“Design is the non-fiction version of art,” once said Douglas Coupland, the writer, artist and designer who has taken his hand at desk design and architecture. When it comes to design thinking, however, Stanford University may be famed for its ‘design thinking’ design school, but design thinking has made its way around the world, even to high schools across the country. What are the key principles to design thinking? And how can it improve our lives, our design work and our collaborative work? The concept of design thinking has been around for decades, like Charles and Ray Eames, whose “learning by doing” approach led them to designing a line of chairs that were far more functional than anything else of their time in the 1950s. But beyond the obvious, here are some key design thinkers on how to stay sharp.
Ask better questions
The only way to get to better answers is to simply ask better questions, bot to yourself and your colleagues. Designers are problem solvers. “The better the question they ask, the better the answer can be,” said design curator Andres Tavares. “Everyone has to ask better questions.”
From IQ to WeQ thinking
“Most companies are not in a WeQ mode, they are in an IQ mode,” says Ulrich Weinberg, the director of the Hasso Plattner Institute School of Design in Potsdam, Germany. “If you look at startups, they are in a WeQ mode, they don’t call it that, but this is what companies are looking for. To use the full mental power of the people involved is key. Usually, companies don’t do that because they’re stuck in old structures and linear processes with departments fighting with each other, and large hierarchical systems. We try to help them to restructure and redefine how they do projects. This can’t be done purely in a student project, it needs training with strategic workshops with the leading executives of the companies.”
Focus on people
“Design thinking is a human-centered approach to innovation that draws from the designer’s toolkit to integrate the needs of people, the possibilities of technology and the requirements for project success,” says Tim Brown, president of IDEO agency. It’s not ‘us versus them’ or even ‘us on behalf of them.’ For a design thinker it has to be ‘us with them.’”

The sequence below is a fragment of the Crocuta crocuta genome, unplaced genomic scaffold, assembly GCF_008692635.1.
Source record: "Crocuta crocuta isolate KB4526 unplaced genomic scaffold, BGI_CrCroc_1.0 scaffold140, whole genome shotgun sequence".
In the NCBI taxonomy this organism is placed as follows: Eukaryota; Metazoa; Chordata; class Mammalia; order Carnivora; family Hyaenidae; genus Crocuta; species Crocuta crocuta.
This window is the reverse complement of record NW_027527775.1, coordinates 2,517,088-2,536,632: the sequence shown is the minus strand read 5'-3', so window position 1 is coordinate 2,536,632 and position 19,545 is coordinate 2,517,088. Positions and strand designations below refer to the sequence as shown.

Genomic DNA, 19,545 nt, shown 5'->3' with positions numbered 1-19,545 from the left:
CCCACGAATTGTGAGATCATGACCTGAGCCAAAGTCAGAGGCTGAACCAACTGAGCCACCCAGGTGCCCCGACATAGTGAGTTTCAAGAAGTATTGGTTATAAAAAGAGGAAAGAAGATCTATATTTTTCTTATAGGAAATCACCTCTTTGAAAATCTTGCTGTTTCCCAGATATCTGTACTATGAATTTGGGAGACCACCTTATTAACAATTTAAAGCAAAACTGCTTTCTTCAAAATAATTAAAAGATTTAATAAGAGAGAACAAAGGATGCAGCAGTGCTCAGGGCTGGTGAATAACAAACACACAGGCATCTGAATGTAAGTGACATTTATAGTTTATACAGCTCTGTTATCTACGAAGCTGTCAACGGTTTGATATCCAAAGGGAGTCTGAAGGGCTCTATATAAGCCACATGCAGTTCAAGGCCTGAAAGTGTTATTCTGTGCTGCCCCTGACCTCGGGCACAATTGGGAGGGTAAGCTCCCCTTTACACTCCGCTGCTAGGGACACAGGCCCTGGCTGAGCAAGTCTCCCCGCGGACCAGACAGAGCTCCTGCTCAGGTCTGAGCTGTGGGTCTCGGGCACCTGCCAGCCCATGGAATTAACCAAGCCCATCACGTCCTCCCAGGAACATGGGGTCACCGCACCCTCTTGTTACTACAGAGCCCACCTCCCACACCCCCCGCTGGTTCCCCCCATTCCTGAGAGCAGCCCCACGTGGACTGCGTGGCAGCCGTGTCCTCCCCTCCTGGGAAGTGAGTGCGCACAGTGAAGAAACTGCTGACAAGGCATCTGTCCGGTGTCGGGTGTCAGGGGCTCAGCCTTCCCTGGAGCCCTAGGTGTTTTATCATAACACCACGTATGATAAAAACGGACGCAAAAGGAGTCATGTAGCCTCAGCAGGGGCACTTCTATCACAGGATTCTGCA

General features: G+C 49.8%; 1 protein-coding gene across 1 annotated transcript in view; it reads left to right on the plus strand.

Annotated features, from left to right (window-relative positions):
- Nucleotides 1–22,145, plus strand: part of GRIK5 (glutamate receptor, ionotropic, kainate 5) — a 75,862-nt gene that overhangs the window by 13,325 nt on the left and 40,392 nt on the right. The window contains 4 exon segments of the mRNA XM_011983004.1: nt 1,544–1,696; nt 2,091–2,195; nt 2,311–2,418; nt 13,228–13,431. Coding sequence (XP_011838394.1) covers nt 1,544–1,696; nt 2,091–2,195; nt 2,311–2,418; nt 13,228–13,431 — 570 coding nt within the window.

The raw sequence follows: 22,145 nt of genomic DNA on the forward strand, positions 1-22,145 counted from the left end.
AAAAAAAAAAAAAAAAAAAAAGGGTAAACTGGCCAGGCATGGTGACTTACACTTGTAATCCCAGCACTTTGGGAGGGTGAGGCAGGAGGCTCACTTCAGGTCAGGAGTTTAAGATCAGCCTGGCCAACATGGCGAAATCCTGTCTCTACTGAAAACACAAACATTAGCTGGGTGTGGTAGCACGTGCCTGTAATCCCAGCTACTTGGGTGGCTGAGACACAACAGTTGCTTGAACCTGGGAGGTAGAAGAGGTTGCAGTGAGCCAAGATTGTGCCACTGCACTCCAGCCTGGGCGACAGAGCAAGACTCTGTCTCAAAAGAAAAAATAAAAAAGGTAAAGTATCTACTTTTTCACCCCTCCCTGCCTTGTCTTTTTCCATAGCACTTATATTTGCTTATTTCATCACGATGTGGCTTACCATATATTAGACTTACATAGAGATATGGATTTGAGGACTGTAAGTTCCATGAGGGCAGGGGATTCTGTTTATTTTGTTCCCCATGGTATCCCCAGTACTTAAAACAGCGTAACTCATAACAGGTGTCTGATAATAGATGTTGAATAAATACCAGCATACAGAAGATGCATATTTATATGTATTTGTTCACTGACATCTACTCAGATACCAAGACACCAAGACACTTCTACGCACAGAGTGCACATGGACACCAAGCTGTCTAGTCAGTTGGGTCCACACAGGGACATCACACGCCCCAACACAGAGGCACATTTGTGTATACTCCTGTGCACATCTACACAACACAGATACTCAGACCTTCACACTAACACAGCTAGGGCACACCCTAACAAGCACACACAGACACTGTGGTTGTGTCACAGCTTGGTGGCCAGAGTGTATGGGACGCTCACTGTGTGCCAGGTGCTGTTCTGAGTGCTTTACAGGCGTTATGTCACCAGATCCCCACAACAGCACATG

Who are you designing for?
“We must design for the way people behave, not for how we would wish them to behave,” says Donald A. Norman, author of Living with Complexity. “A brilliant solution to the wrong problem can be worse than no solution at all: solve the correct problem.”
Build your process around possibility
Design is built on the possibility of the never-seen-before, it thinking starts with understanding, exploring and materializing a solution or concept. We know the set of six phrases that designers typically go through: empathize, define, ideate, prototype, test, and implement. However, it’s much more than just researching the audience, testing users for feedback and combining research towards a prototype.
Great design is a lot of work
“There’s no such thing as a creative type,” says New York illustrator and graphic designer, Milton Glaser. “As if creativity is a verb, a very time-consuming verb. It’s about taking an idea in your head, and transforming that idea into something real. And that’s always going to be a long and difficult process. If you’re doing it right, it’s going to feel like work.”
Think bigger than you did before
“Organizations previously unable to shift their way of thinking now have a guide that can be comprehended regardless of expertise, mitigating the range of design talent while increasing the probability of success,” said Sarah Gibbons, Nielsen Norman Group’s Chief Designer. “This doesn’t just apply to traditional “designery” topics such as product design, but to a variety of societal, environmental, and economical issues. Design thinking is simple enough to be practiced at a range of scopes; even tough, undefined problems that might otherwise be overwhelming. While it can be applied over time to improve small functions like search, it can also be applied to design disruptive and transformative solutions, such as restructuring the career ladder for teachers in order to retain more talent.”
“Great ideas — those that solve a problem in a unique way — usually happen when two old ideas meet together for the first time,” says Stefanos Zenios, an information and tech professor at Stanford University. “. Great ideas are not new ideas. They are usually a combination of existing ideas. And that’s where brainstorming is powerful because it brings together people with different experiences so they can all merge their ideas together. Design thinking becomes effective because it promotes that collaborative approach. It brings people from different parts of the organization together for their different knowledge, expertise, and input on how to solve a problem. By combining those ingredients together, you can come up with new and creative ways to solve a problem.”
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